Dürer’s winged genius too sits in a reflective pose surrounded by various tools – a compass, scales, an hourglass and a magic square of 16 numbers, each row of which totals 34. The desperate artist languishes under the observation of a dog, a cherub and a bat holding the inscription “Melencolia I.”

"Blue and Red" Series/"Man and Woman"

1980; 34" x 64"; Oil on Canvas


"Still Life" Series/"Ship with Venetian Vase"

34" x 40"; Tempera on Canvas

If the meaning of Dürer’s work is uncertain, you might sense that the interpretation concerns the relationship between melancholy and creativity: the conclusion is that melancholy is essential to creativity. For what greater melancholy than that in the couple in Picasso’s “The Frugal Meal” – the haggard man with an arm draped around the bony shoulders of his woman companion, each looking in opposite directions, each alone in their common solitude. Hopeless yet assailed by nostalgia - Picasso’s natural nostalgia for another existence. A nostalgia that leads the artist back to his natural loneliness - for one thing he knows: he knows where creativity resides.


Man and Woman

1982; 48' x 48"; Oil on Canvas

From Goya’s deafness and exile like from Dürer’s meditation in “Melencolia I” emerges a formula: solitude>melancholy>desperation>inspiration>originality>creativity.

But also the converse is suggested: sociability>enjoyment>exhilaration>fashion>imitation>non-creativity.

Krynsky: “I know - I think it’s instinctive - that I need that solitude. Somehow I know that truth lives there.”

No less than the mature Goya of “3 May 1808”! Aloof, lonely and depressed in his deafness, Goya has acquired total freedom and can now follow every caprice of his imagination to express himself - not the dictates of fashion. His freedom and expression are nurtured in his solitude, in his isolation and melancholy.

Krynsky’s summarization is instead reductive and disconcerting: “For the ‘World of Dolls’ series I am also indebted to my daughter’s extraordinarily big collection of dolls and decided to fix in time some of these dolls and the magic world of children’s imagination.”

Yet, in Krynsky’s works the solitude of the clowns of his “Clownad” series and of all those ancient statues seem to exude the mystery of eternity. The menhirs and dolmens of Stonehenge and Carnac, the sculpted Mayan and Olmec deities and the Polevetskiye Women of the Ukraine, the stone sculptures of Siberia and the Stoanere Mandlin - the stone men - of Tyrolean regions and the silent men of stone in Anatoly Krynsky’s “The World of Dolls” again appear to us as the inner side of the artist’s perception.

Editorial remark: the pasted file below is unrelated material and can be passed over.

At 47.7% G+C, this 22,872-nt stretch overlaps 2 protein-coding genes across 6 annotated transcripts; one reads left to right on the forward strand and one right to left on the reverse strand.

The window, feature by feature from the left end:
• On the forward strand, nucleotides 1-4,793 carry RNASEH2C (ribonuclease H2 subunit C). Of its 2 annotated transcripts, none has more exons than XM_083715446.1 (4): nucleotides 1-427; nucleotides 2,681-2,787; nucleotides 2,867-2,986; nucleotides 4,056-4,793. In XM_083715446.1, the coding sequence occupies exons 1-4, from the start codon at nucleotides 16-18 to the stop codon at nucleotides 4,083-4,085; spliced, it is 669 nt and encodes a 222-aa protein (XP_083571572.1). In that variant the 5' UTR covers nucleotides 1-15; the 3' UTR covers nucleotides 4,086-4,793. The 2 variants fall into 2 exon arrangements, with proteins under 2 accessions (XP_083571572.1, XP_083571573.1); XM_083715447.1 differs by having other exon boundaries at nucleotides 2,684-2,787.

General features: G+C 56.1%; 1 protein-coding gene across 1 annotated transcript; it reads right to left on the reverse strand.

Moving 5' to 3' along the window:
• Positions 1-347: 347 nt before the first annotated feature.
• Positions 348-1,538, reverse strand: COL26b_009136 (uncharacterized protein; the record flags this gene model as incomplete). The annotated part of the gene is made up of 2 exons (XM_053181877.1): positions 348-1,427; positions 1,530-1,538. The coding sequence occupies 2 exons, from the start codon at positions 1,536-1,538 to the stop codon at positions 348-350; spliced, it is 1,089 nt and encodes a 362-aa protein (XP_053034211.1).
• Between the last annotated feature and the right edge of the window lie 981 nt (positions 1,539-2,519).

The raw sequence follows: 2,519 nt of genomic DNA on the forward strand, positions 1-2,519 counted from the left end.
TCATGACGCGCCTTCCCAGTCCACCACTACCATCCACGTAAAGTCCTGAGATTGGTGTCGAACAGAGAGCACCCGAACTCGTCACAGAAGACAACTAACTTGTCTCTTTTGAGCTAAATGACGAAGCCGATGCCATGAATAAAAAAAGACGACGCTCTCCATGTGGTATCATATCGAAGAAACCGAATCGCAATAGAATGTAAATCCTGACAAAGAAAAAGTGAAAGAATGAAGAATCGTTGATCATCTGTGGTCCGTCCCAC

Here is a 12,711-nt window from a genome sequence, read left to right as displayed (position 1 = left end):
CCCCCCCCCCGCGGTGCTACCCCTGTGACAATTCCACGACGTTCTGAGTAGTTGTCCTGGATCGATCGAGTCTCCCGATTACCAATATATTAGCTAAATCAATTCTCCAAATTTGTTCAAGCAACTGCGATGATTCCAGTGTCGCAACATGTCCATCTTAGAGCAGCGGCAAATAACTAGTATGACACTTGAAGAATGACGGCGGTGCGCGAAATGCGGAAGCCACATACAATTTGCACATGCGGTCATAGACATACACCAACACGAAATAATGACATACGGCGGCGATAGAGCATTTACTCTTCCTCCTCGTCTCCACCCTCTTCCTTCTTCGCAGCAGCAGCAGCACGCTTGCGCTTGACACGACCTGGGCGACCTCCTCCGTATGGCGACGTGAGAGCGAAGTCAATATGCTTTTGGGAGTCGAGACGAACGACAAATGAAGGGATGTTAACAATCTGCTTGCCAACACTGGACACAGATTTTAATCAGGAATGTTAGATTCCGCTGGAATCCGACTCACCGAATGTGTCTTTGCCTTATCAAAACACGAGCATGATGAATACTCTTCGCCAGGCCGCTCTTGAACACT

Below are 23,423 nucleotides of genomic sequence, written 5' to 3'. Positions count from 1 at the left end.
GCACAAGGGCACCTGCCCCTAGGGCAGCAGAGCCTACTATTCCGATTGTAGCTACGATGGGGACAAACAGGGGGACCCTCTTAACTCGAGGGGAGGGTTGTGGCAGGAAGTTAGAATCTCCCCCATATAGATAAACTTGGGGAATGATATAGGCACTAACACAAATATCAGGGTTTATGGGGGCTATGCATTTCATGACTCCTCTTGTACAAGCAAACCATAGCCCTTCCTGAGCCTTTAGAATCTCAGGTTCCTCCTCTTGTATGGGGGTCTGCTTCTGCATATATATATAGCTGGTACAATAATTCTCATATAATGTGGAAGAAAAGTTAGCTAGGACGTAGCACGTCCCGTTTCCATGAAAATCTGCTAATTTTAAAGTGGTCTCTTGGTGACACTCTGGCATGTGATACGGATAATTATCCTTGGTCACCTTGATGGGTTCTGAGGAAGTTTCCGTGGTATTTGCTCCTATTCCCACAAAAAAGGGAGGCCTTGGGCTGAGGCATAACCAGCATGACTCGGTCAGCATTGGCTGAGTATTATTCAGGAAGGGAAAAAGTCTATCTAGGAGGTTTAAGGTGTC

Ironically Krynsky’s certain economic success in the 1960s and 70s of the former Soviet Union also changed his life in a fundamental manner. As an illustrator for magazines like MOLODAYA GVARDIA and KRUGOZOR, for the APN Press Agency and as an “official artist” on a variety of state art projects he, like many artists and writers of the period, enjoyed a relative material success. “That might seem positive but the reality was that I had no time for my own art. Therefore I decided on the most decisive step in my life – emigration with my wife and daughter to the United States.

“My first emigration however,” he explains, “was no easier than my emigration to the USA. Those familiar with the Soviet Union will understand how difficult it was then to move from Kharkov to Moscow. I had to legally divorce my wife and contract a fictitious marriage just to get a residence permit in Moscow.

“In a similar manner, although I’ve been a professional artist for forty years, I still feel like an explorer in the world of art, which I believe is evident in all my works. And explorers are by nature and choice solitary and lonely people. Each must find his own path to self-expression, his own character, his own style. On that path he experiences all the difficulties and all the joys. Some succeed. Some fall into oblivion. I believe that that lonely search is the basis of every creative person. I’ve always had my calling as an artist - explorer to help me.”

The body of Anatoly Krynsky’s works attests his loyalty to Byzantine spiritualism which however he exalts with a new voice and achieves unexpected openings toward Western culture. He has been able to transfigure Eastern mysticism within the polyphonic richness of Europe. His work demonstrates that art is the kingdom of a freedom that must discipline itself so as not to degenerate into anarchy. His dancing centaurs are not pure lyrical emotion and inspiration. Little or nothing is left to chance here no more than in his earlier Constructivist and Cubist works.

“Some of these paintings might appear to be tumult and chaos,” Krynsky says, “but I assure you it’s not at all. For above all I love the rule that corrects emotion.”

Alone there with his Pelikan etching press, and among his centaurs and masks and kings and lonely dolls and sand reliefs and Central Park trees and Russian icons, Krynsky comes to resemble his subjects. He too laments and complains that he is always alone. “Yet,’ he admits, “I need that solitude in the search for truth in my work. For I know that truth lives there.”

For more information on Anatoly Krynsky, go to his website at:

He can be reached at

Gaither Stewart can be reached at